CLIMATE NEWS SCAN – 08 May 2012
- Ancient forest unveiled, revealing impacts of climate change
- Study says half of worldwide emissions come from livestock
- Cycling and walking increase in US pilot communities
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RESEARCH THEME I: THE LOW CARBON EMISSIONS ECONOMY
Adapting to climate change: Balancing short-term profit vs. long-term success
May 3, 2012. Relatively few Canadian companies are taking a structured and explicit approach to addressing the threats created by climate change, says the National Round Table on the Environment and the Economy (NRTEE) in its recently published report Facing the Elements: Building Resilience In a Changing Climate. This may threaten the profitability and overall economic health of the Canadian economy. By failing to actively limit the downside vulnerabilities associated with climate change, such as risk to people and property caused from unpredictable and extreme weather, businesses may jeopardize existing infrastructure, facilities and capital equipment. While developing climate change adaptation strategies may be low on the list of priorities for most Canadian businesses, at the global level UK and continental European companies are responding, not only by acting as good “corporate citizens”, but also in order to ensure their own long-term success. Interestingly, there is a strong correlation between businesses that proactively manage their climate change business risks and their financial performance.
A good example of a Canadian business that began managing climate change risks by developing adaptation strategies is British Columbia’s own Whistler Blackcomb ski resort. Using data from theIntergovernmental Panel on Climate Change (IPCC), Whistler Blackcomb was able to determine that it could take action to withstand the financial consequences of an increase in global temperatures of between 2 and 3.5° C this century – relative to 1980 to 1999 levels – by diversifying its operations and expanding into new business opportunities. This approach should ultimately strengthen the company’s market position relative to its peers.
RESEARCH THEME II: SUSTAINABLE COMMUNITIES
Cycling and walking increase in US pilot communities
April 28, 2012. Four US communities that received targeted federal funds for sidewalks and bike lanes saw a significant increase in active transport via cycling or walking. The Report to the US Congress on the Outcomes of the Non-motorized Transportation Pilot Program details the investments made and the evaluation methods used. It also includes lessons for future programs. The funds were disbursed between 2005 and 2009, and the pilot communities were monitored over the following three years. The communities each had unique physical and demographic characteristics, and were able to devise locally tailored strategies, from installing sidewalks, to road diets and bike share schemes. The report also identifies the public safety, environmental and community connectivity benefits from the investments.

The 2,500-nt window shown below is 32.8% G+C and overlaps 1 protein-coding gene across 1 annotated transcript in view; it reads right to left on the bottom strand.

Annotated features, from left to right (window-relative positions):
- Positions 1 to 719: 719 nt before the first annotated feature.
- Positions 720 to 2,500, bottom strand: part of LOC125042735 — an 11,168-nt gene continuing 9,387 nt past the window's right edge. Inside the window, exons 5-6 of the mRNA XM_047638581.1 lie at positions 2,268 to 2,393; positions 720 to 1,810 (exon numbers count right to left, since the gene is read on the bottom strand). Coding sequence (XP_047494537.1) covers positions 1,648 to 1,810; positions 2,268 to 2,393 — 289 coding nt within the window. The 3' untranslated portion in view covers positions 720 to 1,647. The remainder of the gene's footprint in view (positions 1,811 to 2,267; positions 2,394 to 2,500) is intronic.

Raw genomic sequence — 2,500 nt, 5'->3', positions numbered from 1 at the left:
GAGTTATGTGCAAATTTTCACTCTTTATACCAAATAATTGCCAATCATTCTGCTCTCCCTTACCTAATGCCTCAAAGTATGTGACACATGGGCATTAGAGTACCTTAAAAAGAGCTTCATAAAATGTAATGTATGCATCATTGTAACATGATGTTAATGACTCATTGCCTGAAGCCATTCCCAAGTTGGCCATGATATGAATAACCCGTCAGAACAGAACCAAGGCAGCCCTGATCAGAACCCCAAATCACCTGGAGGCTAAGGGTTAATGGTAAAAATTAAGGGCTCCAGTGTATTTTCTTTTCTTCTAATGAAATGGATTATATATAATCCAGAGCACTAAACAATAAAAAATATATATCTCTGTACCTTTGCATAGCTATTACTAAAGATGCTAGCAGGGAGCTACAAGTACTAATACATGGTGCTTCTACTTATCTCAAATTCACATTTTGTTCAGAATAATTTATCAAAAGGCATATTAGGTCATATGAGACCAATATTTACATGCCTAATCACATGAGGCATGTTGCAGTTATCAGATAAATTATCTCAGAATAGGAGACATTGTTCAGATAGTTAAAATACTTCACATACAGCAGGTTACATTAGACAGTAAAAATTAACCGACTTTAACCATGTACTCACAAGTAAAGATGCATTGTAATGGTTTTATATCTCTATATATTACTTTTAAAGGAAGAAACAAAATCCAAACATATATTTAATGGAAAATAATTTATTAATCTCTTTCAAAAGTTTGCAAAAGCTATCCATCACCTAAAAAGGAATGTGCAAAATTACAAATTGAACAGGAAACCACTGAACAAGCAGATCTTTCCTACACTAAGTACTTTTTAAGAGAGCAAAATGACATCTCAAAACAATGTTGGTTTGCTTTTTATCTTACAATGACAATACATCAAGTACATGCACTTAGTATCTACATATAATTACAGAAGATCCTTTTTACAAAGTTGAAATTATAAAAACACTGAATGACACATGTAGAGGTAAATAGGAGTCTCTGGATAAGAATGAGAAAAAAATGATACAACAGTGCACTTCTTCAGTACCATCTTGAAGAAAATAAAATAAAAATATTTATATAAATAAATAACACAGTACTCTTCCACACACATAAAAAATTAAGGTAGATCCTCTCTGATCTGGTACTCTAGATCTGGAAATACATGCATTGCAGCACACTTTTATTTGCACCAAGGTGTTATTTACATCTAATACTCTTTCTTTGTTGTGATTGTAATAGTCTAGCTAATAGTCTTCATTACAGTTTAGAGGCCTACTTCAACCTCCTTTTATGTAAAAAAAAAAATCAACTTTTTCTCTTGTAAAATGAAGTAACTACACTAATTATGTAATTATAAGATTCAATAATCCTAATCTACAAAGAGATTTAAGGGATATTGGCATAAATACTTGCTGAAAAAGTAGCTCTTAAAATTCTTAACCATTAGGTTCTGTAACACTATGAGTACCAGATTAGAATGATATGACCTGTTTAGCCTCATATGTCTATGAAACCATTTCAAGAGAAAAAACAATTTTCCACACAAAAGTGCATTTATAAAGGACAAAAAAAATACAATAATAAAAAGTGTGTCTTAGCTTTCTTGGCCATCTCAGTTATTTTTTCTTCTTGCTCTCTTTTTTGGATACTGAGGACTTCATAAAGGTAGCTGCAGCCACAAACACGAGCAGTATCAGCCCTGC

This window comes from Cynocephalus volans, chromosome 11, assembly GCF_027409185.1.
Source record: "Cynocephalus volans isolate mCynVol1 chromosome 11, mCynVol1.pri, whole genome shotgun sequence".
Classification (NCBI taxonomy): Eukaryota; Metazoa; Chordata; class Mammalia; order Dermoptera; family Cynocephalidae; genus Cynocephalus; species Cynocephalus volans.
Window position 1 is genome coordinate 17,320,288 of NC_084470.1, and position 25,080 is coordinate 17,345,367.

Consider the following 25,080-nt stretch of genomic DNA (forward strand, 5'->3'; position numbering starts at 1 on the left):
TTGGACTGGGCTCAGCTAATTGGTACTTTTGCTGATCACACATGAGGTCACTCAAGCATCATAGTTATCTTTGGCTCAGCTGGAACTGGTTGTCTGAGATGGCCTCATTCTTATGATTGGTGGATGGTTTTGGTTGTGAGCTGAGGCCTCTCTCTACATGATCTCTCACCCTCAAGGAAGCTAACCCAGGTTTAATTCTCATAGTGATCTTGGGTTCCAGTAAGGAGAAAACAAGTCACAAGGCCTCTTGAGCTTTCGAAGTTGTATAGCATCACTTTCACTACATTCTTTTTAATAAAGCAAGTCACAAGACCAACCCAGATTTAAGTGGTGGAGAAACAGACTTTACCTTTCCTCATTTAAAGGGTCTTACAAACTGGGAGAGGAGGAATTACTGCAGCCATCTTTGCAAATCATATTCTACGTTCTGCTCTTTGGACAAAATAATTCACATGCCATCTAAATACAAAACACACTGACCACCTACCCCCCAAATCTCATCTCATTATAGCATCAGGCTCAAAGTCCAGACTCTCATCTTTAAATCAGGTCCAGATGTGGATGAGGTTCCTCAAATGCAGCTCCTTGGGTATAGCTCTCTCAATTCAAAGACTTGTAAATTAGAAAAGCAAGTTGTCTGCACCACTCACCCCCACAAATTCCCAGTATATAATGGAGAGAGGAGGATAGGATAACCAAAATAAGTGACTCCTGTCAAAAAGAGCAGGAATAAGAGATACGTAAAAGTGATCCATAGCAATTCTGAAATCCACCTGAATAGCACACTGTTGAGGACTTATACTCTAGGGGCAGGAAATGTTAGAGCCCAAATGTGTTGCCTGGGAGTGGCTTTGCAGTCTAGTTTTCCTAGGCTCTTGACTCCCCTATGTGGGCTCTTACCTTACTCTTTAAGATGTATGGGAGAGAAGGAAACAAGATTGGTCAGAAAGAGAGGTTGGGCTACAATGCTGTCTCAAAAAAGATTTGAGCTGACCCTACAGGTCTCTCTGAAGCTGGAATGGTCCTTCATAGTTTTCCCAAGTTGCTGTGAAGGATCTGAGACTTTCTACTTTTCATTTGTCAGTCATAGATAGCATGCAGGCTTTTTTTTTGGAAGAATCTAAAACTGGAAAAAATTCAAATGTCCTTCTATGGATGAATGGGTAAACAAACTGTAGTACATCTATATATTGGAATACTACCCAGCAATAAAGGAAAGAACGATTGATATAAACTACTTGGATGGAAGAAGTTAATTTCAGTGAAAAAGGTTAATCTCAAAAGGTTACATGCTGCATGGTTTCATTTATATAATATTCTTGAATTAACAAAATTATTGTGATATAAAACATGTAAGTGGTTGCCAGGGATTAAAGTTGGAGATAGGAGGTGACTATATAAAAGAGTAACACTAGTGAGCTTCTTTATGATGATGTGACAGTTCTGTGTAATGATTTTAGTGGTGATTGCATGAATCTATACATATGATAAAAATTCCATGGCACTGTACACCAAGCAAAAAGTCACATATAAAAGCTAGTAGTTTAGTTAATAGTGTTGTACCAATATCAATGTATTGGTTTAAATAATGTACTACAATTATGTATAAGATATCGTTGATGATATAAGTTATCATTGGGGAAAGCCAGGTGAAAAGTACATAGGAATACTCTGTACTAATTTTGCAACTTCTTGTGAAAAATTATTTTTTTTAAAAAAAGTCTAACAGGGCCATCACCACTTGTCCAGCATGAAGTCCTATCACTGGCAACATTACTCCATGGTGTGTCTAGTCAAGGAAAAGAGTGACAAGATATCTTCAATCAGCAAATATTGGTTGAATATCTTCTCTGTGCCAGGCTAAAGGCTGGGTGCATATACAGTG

In its conclusion, the report notes how facilitating non-motorized transportation can enrich communities. In addition to the important lessons about managing infrastructure investments in communities, this should be a key message for municipalities in British Columbia: Investment in active transportation enhances the quality of life in communities. Although the Union of BC Municipalities (UBCM) is no longer accepting applications for the Built Environment and Active Transportation program, regular transportation maintenance funds can be used to separate pedestrians and cyclists from fast-moving traffic. The report also highlights a key role for public officials: Their strong support as champions of active transportation investments is considered critical to current and future success. Indeed, the results of surveys like the report to Congress are closely monitored by Transport Canada.
RESEARCH THEME III: RESILIENT ECOSYSTEMS
Climate change causing plants to flower even faster than previously thought
May 2, 2012. A new report by UBC researchers published in the journal Nature finds that current scientific models are failing to accurately predict the impact of global warming on plants. The study states that spring flowering and leafing should continue to occur five to six days earlier per year for every degree Celsius of warming, a rate that is up to eight times faster than anticipated by existing models. This conclusion was drawn after observing the timing of flowering and leafing of plants in observational studies and warming experiments across four continents and 1,634 plant species. Part of the reason for the difference between forecast and reality is due to poor study design, a lack of investment in experiments, and the difficulties in simulating the impacts of nature in an artificial setting.